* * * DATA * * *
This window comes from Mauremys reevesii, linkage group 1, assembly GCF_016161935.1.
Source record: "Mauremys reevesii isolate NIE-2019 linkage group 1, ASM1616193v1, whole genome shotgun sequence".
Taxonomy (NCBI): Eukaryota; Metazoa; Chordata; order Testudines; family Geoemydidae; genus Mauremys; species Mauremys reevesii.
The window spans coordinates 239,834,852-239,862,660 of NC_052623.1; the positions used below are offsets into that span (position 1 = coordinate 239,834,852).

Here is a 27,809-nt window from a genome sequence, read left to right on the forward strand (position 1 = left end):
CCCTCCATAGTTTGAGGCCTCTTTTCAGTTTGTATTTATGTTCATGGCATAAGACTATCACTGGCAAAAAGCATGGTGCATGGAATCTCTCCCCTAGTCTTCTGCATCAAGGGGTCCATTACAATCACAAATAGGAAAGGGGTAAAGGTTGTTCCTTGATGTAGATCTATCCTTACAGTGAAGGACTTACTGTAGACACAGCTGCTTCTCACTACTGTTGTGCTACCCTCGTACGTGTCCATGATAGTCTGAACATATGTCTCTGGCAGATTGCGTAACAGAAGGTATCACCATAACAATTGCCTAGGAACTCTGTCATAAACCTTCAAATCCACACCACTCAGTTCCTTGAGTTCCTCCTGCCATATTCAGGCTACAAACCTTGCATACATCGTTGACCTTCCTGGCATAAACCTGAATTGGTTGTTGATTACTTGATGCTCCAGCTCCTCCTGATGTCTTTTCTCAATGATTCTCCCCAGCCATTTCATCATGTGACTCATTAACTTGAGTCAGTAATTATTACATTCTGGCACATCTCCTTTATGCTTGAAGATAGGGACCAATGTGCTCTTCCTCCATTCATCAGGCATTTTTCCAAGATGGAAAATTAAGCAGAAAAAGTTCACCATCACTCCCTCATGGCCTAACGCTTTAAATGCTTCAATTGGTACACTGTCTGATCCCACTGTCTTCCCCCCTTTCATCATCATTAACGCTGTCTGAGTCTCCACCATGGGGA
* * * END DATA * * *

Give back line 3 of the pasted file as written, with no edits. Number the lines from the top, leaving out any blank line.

Taxonomy (NCBI): Eukaryota; Metazoa; Chordata; order Testudines; family Geoemydidae; genus Mauremys; species Mauremys reevesii.